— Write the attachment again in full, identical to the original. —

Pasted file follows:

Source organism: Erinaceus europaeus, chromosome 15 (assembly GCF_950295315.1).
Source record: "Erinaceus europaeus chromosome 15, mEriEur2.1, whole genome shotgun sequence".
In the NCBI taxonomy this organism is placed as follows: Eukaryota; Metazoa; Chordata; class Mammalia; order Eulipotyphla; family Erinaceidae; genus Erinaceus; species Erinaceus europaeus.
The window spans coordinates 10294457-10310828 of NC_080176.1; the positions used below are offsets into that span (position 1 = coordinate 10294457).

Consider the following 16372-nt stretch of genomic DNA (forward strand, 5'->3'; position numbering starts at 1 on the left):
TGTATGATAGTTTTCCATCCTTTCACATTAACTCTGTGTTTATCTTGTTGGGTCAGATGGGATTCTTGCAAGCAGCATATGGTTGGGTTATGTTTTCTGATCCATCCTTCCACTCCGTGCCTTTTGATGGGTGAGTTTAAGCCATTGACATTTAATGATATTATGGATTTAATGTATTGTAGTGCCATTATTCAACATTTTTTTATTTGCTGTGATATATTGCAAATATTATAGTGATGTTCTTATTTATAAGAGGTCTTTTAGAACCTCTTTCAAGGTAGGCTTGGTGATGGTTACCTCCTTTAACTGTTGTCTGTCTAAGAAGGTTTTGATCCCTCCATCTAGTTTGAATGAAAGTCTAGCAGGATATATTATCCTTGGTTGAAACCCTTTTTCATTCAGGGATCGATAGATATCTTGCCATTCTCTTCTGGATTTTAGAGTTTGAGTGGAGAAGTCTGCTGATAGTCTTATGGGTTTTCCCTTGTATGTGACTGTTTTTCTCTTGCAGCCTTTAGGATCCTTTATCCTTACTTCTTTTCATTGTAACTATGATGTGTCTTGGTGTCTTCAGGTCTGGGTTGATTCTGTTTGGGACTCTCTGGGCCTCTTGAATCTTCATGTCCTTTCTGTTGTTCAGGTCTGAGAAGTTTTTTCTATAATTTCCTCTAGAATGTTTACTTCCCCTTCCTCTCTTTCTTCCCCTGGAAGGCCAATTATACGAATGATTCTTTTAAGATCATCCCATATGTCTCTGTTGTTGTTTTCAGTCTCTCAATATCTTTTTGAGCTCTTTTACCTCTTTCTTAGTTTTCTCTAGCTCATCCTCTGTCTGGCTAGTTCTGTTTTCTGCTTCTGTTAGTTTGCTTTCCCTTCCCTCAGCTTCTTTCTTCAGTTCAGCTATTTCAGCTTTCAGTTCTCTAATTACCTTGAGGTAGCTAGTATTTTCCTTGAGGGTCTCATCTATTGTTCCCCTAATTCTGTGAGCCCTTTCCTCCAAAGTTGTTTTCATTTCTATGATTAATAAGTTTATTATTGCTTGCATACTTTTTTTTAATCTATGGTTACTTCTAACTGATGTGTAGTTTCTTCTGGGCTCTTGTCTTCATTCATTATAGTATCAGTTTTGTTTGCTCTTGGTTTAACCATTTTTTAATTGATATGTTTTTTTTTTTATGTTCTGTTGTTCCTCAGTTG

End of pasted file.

Source organism: Erinaceus europaeus, chromosome 15 (assembly GCF_950295315.1).
Source record: "Erinaceus europaeus chromosome 15, mEriEur2.1, whole genome shotgun sequence".
In the NCBI taxonomy this organism is placed as follows: Eukaryota; Metazoa; Chordata; class Mammalia; order Eulipotyphla; family Erinaceidae; genus Erinaceus; species Erinaceus europaeus.
The window spans coordinates 10294457-10310828 of NC_080176.1; the positions used below are offsets into that span (position 1 = coordinate 10294457).

Consider the following 16372-nt stretch of genomic DNA (forward strand, 5'->3'; position numbering starts at 1 on the left):
TGTATGATAGTTTTCCATCCTTTCACATTAACTCTGTGTTTATCTTGTTGGGTCAGATGGGATTCTTGCAAGCAGCATATGGTTGGGTTATGTTTTCTGATCCATCCTTCCACTCCGTGCCTTTTGATGGGTGAGTTTAAGCCATTGACATTTAATGATATTATGGATTTAATGTATTGTAGTGCCATTATTCAACATTTTTTTATTTGCTGTGATATATTGCAAATATTATAGTGATGTTCTTATTTATAAGAGGTCTTTTAGAACCTCTTTCAAGGTAGGCTTGGTGATGGTTACCTCCTTTAACTGTTGTCTGTCTAAGAAGGTTTTGATCCCTCCATCTAGTTTGAATGAAAGTCTAGCAGGATATATTATCCTTGGTTGAAACCCTTTTTCATTCAGGGATCGATAGATATCTTGCCATTCTCTTCTGGATTTTAGAGTTTGAGTGGAGAAGTCTGCTGATAGTCTTATGGGTTTTCCCTTGTATGTGACTGTTTTTCTCTTGCAGCCTTTAGGATCCTTTATCCTTACTTCTTTTCATTGTAACTATGATGTGTCTTGGTGTCTTCAGGTCTGGGTTGATTCTGTTTGGGACTCTCTGGGCCTCTTGAATCTTCATGTCCTTTCTGTTGTTCAGGTCTGAGAAGTTTTTTCTATAATTTCCTCTAGAATGTTTACTTCCCCTTCCTCTCTTTCTTCCCCTGGAAGGCCAATTATACGAATGATTCTTTTAAGATCATCCCATATGTCTCTGTTGTTGTTTTCAGTCTCTCAATATCTTTTTGAGCTCTTTTACCTCTTTCTTAGTTTTCTCTAGCTCATCCTCTGTCTGGCTAGTTCTGTTTTCTGCTTCTGTTAGTTTGCTTTCCCTTCCCTCAGCTTCTTTCTTCAGTTCAGCTATTTCAGCTTTCAGTTCTCTAATTACCTTGAGGTAGCTAGTATTTTCCTTGAGGGTCTCATCTATTGTTCCCCTAATTCTGTGAGCCCTTTCCTCCAAAGTTGTTTTCATTTCTATGATTAATAAGTTTATTATTGCTTGCATACTTTTTTTTAATCTATGGTTACTTCTAACTGATGTGTAGTTTCTTCTGGGCTCTTGTCTTCATTCATTATAGTATCAGTTTTGTTTGCTCTTGGTTTAACCATTTTTTAATTGATATGTTTTTTTTTTTATGTTCTGTTGTTCCTCAGTTG